Stabilizing Entropically Driven Self-Assembly of Self-Immolative Polyurethanes in Water: A Strategy for Tunable Encapsulation Stability and Controlled Cargo Release

Santra, Subrata and Ghosh, Arpan and Mondal, Arun and Ali, Sk. Mursed and Das, Dishan and et al, . (2022) Stabilizing Entropically Driven Self-Assembly of Self-Immolative Polyurethanes in Water: A Strategy for Tunable Encapsulation Stability and Controlled Cargo Release. ACS Applied Polymer Materials. pp. 1-12. ISSN 2637-6105

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Stimuli-responsive amphiphilic polymer assemblies are of great interest in the area of targeted drug delivery applications as they can sequester guest molecules in one set of conditions and release them under another. Hence, developing a strategy of molar mass controlled synthesis, in-depth understanding of the thermodynamics of the self-assembly process, stabilization, and triggered guest release in a controlled fashion would be highly anticipated in the field of drug delivery applications. As polymer molar mass has a significant impact on the self-assembly process or material property of polymers, we focused on a methodology of controlled molar mass polyurethane synthesis using recycled plastic waste and synthesized a series of self-immolative amphiphilic polyurethanes of varying molar masses and polydispersity indexes. All of the polymers were equipped with periodically grafted triethyleneglycol monomethyl ether as a pendant, a redox-responsive disulfide bond, a tertiary amine, and an aromatic moiety on the backbone. In aqueous milieu, these polymers are found to form entropically driven nanoassemblies (delta S > 0), which were further stabilized by supramolecular cross-linking via the synergistic effect of pi-pi stacking (aromatic moiety), H-bonding (urethane functionality), and hydrophobic interactions, which eventually amplifies the guest encapsulation stability. A guest release profile in the presence of a redox environment shows similar to 65% release in a controlled fashion. Furthermore, the tertiary amine on the polymer backbone leads to the formation of positively charged nanoassemblies at the tumor-relevant pH (pH similar to 6.5-6.8), which could potentially enhance the cellular uptake of nanocarriers in tumor cells. Thus, a strategy for molar mass controlled polyurethane synthesis, understanding the effect of polymer molar mass on thermodynamics of self-assembly, establishing a stable micellar nanostructure endowed with environment-specific surface charge modulation, and controlled guest release, we believe, will significantly contribute to the development of robust chemotherapeutics.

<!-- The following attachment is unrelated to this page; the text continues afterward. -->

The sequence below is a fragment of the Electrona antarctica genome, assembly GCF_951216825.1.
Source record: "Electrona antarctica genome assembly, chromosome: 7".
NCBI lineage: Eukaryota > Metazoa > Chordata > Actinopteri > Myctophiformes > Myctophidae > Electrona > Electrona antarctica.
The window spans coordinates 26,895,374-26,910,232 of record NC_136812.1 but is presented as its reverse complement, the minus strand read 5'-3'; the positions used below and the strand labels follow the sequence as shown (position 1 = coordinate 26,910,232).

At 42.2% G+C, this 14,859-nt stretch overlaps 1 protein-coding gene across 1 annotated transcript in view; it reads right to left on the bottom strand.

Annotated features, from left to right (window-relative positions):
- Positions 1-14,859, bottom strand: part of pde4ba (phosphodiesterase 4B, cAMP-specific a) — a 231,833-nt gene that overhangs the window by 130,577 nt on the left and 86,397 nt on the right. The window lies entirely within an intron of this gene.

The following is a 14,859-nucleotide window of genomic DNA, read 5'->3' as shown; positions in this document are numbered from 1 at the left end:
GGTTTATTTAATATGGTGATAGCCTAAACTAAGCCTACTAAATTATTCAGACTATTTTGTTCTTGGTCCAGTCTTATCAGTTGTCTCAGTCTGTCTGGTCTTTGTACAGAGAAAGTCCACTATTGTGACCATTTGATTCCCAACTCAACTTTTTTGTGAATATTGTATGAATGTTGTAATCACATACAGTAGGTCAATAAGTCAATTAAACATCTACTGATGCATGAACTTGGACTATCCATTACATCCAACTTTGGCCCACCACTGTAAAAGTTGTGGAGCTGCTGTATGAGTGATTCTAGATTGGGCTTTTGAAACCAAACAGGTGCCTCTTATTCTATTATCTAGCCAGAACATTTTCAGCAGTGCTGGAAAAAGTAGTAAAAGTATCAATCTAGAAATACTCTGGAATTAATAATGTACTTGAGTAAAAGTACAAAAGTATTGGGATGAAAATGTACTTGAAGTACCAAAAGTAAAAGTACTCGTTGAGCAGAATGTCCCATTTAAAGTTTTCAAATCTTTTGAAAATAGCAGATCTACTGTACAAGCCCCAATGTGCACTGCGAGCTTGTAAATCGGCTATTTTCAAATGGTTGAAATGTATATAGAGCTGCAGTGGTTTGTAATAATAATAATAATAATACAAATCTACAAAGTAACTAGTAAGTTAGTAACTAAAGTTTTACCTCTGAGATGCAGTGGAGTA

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IITH Creators:
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Item Type: Article
Additional Information: Funding This work was supported by DST-SERB, India. Grant No. ECR/2018/000588.
Subjects: Chemistry
Divisions: Department of Chemistry
Depositing User: . LibTrainee 2021
Date Deposited: 26 Sep 2022 07:00
Last Modified: 26 Sep 2022 07:00
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